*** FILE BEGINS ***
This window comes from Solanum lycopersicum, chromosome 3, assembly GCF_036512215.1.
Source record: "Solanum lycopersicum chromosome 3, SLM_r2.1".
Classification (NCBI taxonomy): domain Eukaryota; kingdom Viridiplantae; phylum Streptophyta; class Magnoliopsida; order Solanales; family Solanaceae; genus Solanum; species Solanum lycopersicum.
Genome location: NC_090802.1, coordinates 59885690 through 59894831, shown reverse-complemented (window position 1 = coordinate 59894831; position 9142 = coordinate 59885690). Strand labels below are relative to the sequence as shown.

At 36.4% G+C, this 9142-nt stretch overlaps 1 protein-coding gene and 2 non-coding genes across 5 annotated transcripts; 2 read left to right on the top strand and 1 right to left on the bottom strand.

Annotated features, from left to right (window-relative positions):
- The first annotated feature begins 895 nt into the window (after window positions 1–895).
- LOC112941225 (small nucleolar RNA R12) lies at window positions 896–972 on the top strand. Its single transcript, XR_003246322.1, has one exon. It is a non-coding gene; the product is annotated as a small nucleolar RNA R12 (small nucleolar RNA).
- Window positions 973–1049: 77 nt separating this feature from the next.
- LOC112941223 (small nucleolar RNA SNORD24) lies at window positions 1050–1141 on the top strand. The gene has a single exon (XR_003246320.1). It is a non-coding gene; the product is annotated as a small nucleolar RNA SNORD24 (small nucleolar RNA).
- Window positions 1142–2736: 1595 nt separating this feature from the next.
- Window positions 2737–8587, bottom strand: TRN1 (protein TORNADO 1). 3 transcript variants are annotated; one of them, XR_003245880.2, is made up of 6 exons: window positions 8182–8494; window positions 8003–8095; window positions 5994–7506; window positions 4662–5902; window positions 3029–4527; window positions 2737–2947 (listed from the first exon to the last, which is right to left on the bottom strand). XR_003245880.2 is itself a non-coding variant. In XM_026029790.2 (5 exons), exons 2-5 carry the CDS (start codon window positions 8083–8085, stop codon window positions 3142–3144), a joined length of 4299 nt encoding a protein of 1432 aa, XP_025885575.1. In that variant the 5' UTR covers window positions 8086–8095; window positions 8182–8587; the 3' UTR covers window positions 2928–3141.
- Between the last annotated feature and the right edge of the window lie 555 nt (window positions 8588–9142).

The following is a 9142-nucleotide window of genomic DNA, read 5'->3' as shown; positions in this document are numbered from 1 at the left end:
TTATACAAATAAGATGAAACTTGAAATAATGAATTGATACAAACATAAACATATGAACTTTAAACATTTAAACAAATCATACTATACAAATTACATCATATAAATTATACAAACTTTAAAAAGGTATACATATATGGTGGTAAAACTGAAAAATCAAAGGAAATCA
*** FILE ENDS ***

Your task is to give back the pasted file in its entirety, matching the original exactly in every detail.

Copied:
This window comes from Solanum lycopersicum, chromosome 3, assembly GCF_036512215.1.
Source record: "Solanum lycopersicum chromosome 3, SLM_r2.1".
Classification (NCBI taxonomy): domain Eukaryota; kingdom Viridiplantae; phylum Streptophyta; class Magnoliopsida; order Solanales; family Solanaceae; genus Solanum; species Solanum lycopersicum.
Genome location: NC_090802.1, coordinates 59885690 through 59894831, shown reverse-complemented (window position 1 = coordinate 59894831; position 9142 = coordinate 59885690). Strand labels below are relative to the sequence as shown.

At 36.4% G+C, this 9142-nt stretch overlaps 1 protein-coding gene and 2 non-coding genes across 5 annotated transcripts; 2 read left to right on the top strand and 1 right to left on the bottom strand.

Annotated features, from left to right (window-relative positions):
- The first annotated feature begins 895 nt into the window (after window positions 1–895).
- LOC112941225 (small nucleolar RNA R12) lies at window positions 896–972 on the top strand. Its single transcript, XR_003246322.1, has one exon. It is a non-coding gene; the product is annotated as a small nucleolar RNA R12 (small nucleolar RNA).
- Window positions 973–1049: 77 nt separating this feature from the next.
- LOC112941223 (small nucleolar RNA SNORD24) lies at window positions 1050–1141 on the top strand. The gene has a single exon (XR_003246320.1). It is a non-coding gene; the product is annotated as a small nucleolar RNA SNORD24 (small nucleolar RNA).
- Window positions 1142–2736: 1595 nt separating this feature from the next.
- Window positions 2737–8587, bottom strand: TRN1 (protein TORNADO 1). 3 transcript variants are annotated; one of them, XR_003245880.2, is made up of 6 exons: window positions 8182–8494; window positions 8003–8095; window positions 5994–7506; window positions 4662–5902; window positions 3029–4527; window positions 2737–2947 (listed from the first exon to the last, which is right to left on the bottom strand). XR_003245880.2 is itself a non-coding variant. In XM_026029790.2 (5 exons), exons 2-5 carry the CDS (start codon window positions 8083–8085, stop codon window positions 3142–3144), a joined length of 4299 nt encoding a protein of 1432 aa, XP_025885575.1. In that variant the 5' UTR covers window positions 8086–8095; window positions 8182–8587; the 3' UTR covers window positions 2928–3141.
- Between the last annotated feature and the right edge of the window lie 555 nt (window positions 8588–9142).

The following is a 9142-nucleotide window of genomic DNA, read 5'->3' as shown; positions in this document are numbered from 1 at the left end:
TTATACAAATAAGATGAAACTTGAAATAATGAATTGATACAAACATAAACATATGAACTTTAAACATTTAAACAAATCATACTATACAAATTACATCATATAAATTATACAAACTTTAAAAAGGTATACATATATGGTGGTAAAACTGAAAAATCAAAGGAAATCA